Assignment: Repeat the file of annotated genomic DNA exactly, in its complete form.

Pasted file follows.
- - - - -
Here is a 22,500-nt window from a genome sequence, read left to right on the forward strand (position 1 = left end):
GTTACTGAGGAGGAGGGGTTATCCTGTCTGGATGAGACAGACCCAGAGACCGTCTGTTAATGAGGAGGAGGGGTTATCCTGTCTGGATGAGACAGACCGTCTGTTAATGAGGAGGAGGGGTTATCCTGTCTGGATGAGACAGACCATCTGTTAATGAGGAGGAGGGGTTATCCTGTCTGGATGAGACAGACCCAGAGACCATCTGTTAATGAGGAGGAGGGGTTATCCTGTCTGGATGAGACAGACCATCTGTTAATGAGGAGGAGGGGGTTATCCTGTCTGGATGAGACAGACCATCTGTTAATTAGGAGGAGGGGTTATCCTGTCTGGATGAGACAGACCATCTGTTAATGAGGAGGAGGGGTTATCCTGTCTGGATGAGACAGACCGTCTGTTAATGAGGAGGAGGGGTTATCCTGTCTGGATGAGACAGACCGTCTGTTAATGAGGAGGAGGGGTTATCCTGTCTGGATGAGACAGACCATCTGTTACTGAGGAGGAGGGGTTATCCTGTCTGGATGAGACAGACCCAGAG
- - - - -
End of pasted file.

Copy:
Here is a 22,500-nt window from a genome sequence, read left to right on the forward strand (position 1 = left end):
GTTACTGAGGAGGAGGGGTTATCCTGTCTGGATGAGACAGACCCAGAGACCGTCTGTTAATGAGGAGGAGGGGTTATCCTGTCTGGATGAGACAGACCGTCTGTTAATGAGGAGGAGGGGTTATCCTGTCTGGATGAGACAGACCATCTGTTAATGAGGAGGAGGGGTTATCCTGTCTGGATGAGACAGACCCAGAGACCATCTGTTAATGAGGAGGAGGGGTTATCCTGTCTGGATGAGACAGACCATCTGTTAATGAGGAGGAGGGGGTTATCCTGTCTGGATGAGACAGACCATCTGTTAATTAGGAGGAGGGGTTATCCTGTCTGGATGAGACAGACCATCTGTTAATGAGGAGGAGGGGTTATCCTGTCTGGATGAGACAGACCGTCTGTTAATGAGGAGGAGGGGTTATCCTGTCTGGATGAGACAGACCGTCTGTTAATGAGGAGGAGGGGTTATCCTGTCTGGATGAGACAGACCATCTGTTACTGAGGAGGAGGGGTTATCCTGTCTGGATGAGACAGACCCAGAG